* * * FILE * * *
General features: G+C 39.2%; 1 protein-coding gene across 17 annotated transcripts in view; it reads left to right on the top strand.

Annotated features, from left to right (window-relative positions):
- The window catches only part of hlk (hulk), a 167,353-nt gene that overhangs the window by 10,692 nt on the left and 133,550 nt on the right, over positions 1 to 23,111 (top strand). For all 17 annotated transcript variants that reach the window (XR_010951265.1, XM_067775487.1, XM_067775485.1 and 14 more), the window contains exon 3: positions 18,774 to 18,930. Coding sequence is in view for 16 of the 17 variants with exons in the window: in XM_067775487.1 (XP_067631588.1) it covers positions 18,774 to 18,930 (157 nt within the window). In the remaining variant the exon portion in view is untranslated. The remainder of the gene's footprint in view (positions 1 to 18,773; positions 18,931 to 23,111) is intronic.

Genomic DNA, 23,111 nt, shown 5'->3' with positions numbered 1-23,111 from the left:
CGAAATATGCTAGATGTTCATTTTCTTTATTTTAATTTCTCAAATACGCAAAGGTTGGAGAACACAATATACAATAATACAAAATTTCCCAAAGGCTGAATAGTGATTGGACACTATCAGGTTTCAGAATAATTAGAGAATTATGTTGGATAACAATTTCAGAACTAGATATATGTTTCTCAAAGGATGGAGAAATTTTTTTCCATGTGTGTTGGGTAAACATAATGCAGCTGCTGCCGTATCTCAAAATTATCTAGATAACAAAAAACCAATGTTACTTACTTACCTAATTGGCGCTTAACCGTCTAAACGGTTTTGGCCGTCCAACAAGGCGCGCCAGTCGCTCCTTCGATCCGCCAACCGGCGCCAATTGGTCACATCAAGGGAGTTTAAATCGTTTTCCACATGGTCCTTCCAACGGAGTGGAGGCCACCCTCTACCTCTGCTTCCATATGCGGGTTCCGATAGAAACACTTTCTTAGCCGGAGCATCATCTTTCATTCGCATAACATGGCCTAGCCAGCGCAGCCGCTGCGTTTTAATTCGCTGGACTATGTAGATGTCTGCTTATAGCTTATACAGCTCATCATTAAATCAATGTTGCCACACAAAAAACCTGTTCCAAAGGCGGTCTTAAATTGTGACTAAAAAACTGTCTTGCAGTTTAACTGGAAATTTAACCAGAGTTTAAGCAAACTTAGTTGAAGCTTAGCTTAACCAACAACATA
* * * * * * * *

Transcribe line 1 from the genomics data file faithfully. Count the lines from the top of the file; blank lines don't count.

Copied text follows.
General features: G+C 39.2%; 1 protein-coding gene across 17 annotated transcripts in view; it reads left to right on the top strand.